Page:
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Christmas saving tips: Cauliflower costs 1 euro, a turkey 40


Excessive dinners, family visits, presents, new balls and a Christmas dress every year: Christmas is not cheap - but it is possible.

Excessive dinners, family visits, presents, new balls and a Christmas dress every year: Christmas is not cheap - but it is possible.

The Dutch keep their Christmas spending reasonably under control compared to the rest of Europe. We spend around 465 euros per household on gifts, groceries, new clothing, a tree with decorations and associated electricity costs and on Christmas cards with stamps.

In the rest of Western and Southern Europe, the average is 623 euros, according to research by Center for Retail Research. So we do it economically, but it can be much more economical. So it is all fun after Christmas, says budget coach Tineke van den Tillaert.

Neither meat nor fish

If anything has become more expensive this year it is meat and fish. The prices were almost 5 percent more expensive on an annual basis in May of this year, the CBS calculated, and that is the largest price increase in almost a year and a half. The average Dutch person eats more than 77 kilos of meat per year. Replace the turkeys, partridges or venison steak for a nice vegetarian recipe and you save a lot on the Christmas dinner. For comparison: a turkey costs around 40 euros at the quality butcher. A cauliflower costs 1 euro.

Open rommella and check the pillows from your couch

Part of the earnings model of the VVV voucher: the non-cashed coupons that are in bank linings, blown away, hidden in a book or have been in your rommella for years. Planning to buy a nice dress, a new perfume or a nice Christmas tie? Pay with your gift voucher. Maybe your Christmas choice gift from last year is still there.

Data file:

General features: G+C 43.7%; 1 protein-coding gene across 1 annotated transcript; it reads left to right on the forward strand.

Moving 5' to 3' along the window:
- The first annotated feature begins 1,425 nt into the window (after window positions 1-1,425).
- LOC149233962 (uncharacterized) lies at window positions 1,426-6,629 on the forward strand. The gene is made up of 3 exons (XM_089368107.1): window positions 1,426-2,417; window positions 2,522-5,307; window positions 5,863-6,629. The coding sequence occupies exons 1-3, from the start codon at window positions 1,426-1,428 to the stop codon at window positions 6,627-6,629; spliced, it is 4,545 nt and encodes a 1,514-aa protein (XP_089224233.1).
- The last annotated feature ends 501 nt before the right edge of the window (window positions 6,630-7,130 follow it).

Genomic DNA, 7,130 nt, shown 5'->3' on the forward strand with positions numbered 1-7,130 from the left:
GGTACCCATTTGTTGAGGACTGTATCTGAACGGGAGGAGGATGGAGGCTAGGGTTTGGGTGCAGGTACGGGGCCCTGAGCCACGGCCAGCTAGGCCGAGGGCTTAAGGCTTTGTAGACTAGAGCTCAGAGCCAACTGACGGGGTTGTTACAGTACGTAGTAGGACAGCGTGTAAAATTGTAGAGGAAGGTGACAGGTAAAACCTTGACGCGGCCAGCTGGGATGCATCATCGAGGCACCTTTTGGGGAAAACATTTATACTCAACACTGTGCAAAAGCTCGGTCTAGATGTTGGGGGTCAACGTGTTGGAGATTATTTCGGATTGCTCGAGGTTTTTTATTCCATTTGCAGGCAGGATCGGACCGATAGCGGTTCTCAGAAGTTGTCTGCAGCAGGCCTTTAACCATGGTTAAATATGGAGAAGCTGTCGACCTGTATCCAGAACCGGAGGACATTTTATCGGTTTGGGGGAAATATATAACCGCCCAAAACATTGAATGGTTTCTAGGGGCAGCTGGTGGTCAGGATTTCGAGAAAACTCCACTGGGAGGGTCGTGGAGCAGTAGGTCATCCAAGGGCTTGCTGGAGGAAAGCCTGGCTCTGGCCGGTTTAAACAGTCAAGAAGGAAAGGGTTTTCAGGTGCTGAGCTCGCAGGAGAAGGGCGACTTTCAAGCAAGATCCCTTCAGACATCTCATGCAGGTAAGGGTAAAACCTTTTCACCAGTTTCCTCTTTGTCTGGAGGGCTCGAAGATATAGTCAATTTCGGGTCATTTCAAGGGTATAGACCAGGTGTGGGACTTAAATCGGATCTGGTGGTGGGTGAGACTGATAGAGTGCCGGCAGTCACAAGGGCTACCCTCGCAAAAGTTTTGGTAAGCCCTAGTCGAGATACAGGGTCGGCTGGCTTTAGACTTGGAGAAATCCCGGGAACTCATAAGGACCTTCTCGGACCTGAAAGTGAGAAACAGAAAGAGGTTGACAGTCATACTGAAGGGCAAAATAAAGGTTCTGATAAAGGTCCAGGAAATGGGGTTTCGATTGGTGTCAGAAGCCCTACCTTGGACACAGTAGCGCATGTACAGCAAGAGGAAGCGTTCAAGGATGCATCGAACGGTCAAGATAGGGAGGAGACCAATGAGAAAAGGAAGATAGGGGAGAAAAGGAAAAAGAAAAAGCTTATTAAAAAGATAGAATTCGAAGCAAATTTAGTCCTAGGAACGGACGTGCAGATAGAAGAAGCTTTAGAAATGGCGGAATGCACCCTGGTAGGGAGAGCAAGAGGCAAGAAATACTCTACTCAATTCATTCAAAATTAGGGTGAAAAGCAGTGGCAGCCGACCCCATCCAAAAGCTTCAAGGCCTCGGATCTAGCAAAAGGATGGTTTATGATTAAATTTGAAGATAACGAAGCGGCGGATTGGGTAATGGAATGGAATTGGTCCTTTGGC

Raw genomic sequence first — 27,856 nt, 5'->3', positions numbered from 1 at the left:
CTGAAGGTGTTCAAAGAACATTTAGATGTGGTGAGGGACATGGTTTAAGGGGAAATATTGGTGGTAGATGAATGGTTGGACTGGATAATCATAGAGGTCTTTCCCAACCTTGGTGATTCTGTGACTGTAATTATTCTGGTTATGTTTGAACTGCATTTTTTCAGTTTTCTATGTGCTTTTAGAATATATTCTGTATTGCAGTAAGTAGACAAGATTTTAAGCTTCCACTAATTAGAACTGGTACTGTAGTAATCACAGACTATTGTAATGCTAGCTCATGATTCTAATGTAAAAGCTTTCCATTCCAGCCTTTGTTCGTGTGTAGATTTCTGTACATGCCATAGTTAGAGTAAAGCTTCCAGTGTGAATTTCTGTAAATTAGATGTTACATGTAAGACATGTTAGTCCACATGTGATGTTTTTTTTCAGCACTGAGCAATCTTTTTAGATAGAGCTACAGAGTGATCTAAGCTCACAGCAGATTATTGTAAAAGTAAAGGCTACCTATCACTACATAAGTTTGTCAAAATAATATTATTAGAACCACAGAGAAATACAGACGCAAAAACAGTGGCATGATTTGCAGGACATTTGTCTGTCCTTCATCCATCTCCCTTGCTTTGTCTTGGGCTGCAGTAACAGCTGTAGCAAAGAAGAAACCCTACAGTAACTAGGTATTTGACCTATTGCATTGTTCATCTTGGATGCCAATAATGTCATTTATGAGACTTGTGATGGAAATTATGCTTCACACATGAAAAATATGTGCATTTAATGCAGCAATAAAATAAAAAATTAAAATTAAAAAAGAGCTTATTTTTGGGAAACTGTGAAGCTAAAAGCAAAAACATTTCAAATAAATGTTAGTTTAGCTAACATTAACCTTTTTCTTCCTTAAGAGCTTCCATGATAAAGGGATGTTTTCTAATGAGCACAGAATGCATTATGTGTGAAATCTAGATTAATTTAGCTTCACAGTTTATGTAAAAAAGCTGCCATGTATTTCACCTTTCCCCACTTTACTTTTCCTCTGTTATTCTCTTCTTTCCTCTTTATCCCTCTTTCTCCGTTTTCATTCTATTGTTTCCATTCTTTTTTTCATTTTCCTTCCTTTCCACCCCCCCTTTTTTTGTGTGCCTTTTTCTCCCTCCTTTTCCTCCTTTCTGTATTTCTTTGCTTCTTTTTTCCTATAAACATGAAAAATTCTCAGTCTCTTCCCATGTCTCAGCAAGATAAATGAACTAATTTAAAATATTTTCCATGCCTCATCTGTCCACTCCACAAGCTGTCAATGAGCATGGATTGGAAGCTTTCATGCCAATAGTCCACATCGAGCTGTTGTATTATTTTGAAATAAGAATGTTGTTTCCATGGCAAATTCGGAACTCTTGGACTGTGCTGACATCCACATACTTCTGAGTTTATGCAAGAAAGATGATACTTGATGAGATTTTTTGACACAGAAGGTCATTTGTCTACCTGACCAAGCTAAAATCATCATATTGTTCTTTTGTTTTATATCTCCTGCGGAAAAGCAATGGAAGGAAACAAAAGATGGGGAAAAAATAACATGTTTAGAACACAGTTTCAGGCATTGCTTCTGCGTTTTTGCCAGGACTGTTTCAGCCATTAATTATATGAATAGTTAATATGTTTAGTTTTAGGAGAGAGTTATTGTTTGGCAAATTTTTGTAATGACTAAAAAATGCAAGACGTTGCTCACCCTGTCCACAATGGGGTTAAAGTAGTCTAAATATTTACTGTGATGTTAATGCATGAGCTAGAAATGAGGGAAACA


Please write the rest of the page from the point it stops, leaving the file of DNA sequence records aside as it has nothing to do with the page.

Look in your closet

We hardly know what is in our closet and spend the money quickly on a beautiful piece of clothing during the holidays, says budget coach Van dern Tillaert. "Dive into the back of your closet and see how you can make your outfit beautiful with a small purchase, such as a cardigan or tie."

Let lifters pay and travel together with the train

On family visits to the other side of the country? Save on petrol by taking a paying hitchhiker. On you can post your ride and pick out lifters. Little scary? Woman-only rides are also offered. Those who prefer to travel by train can travel together cheaply on public holidays. With a group of 4 to 7 people you travel together to a destination in the Netherlands for 8 euros per person each way.

Everyone a walk

Eating together with friends and family? Let everyone take something with them, says budget coach Van den Tillaert. "That is fun, surprising and that is how you spread your expenses. Let everyone take one course and get the groceries for yours in the offer. An extensive dinner with endless courses sounds nice and luxurious, but not everyone is waiting for it , especially children not, according to the budget coach.

"Keep it simple, and don't be tempted by all the marketing around Christmas. Everything seems to be excessive, with a lot of luxury. It's about being together, and everyone actually knows that."

Unpacking more fun than the gift

Children love presents, says the budget coach, but especially a whole mountain. "They are more concerned with unwrapping presents than they have to contain a lot of expensive things. Put some practical things in between the presents, such as socks or a pajama."

The most important tip, says Van den Tillaert: set a Christmas budget and stick to it. "In this way you prevent making choices based on scarcity."

Source: nunl

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